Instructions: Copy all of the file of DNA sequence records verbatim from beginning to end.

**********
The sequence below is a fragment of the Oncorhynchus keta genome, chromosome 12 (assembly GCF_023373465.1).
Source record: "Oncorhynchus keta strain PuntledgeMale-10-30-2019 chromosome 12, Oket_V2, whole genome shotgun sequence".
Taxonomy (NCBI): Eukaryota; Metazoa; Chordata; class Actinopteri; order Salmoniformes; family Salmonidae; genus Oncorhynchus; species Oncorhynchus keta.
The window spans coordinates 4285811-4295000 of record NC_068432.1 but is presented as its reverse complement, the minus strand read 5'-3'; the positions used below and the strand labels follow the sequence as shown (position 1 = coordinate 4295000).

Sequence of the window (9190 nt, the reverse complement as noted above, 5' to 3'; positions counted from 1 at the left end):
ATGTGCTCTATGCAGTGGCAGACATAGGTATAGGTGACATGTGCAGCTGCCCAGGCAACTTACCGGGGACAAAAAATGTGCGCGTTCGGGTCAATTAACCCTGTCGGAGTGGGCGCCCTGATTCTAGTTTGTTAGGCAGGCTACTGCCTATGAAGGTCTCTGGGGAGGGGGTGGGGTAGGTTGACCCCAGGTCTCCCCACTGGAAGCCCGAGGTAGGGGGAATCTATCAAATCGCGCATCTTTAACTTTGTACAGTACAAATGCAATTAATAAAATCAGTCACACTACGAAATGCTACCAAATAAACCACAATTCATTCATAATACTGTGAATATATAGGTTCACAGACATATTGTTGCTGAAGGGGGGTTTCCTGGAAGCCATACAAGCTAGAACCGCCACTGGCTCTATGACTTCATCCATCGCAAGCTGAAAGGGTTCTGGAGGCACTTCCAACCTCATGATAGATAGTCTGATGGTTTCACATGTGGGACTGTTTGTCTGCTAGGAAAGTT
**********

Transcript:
The sequence below is a fragment of the Oncorhynchus keta genome, chromosome 12 (assembly GCF_023373465.1).
Source record: "Oncorhynchus keta strain PuntledgeMale-10-30-2019 chromosome 12, Oket_V2, whole genome shotgun sequence".
Taxonomy (NCBI): Eukaryota; Metazoa; Chordata; class Actinopteri; order Salmoniformes; family Salmonidae; genus Oncorhynchus; species Oncorhynchus keta.
The window spans coordinates 4285811-4295000 of record NC_068432.1 but is presented as its reverse complement, the minus strand read 5'-3'; the positions used below and the strand labels follow the sequence as shown (position 1 = coordinate 4295000).

Sequence of the window (9190 nt, the reverse complement as noted above, 5' to 3'; positions counted from 1 at the left end):
ATGTGCTCTATGCAGTGGCAGACATAGGTATAGGTGACATGTGCAGCTGCCCAGGCAACTTACCGGGGACAAAAAATGTGCGCGTTCGGGTCAATTAACCCTGTCGGAGTGGGCGCCCTGATTCTAGTTTGTTAGGCAGGCTACTGCCTATGAAGGTCTCTGGGGAGGGGGTGGGGTAGGTTGACCCCAGGTCTCCCCACTGGAAGCCCGAGGTAGGGGGAATCTATCAAATCGCGCATCTTTAACTTTGTACAGTACAAATGCAATTAATAAAATCAGTCACACTACGAAATGCTACCAAATAAACCACAATTCATTCATAATACTGTGAATATATAGGTTCACAGACATATTGTTGCTGAAGGGGGGTTTCCTGGAAGCCATACAAGCTAGAACCGCCACTGGCTCTATGACTTCATCCATCGCAAGCTGAAAGGGTTCTGGAGGCACTTCCAACCTCATGATAGATAGTCTGATGGTTTCACATGTGGGACTGTTTGTCTGCTAGGAAAGTT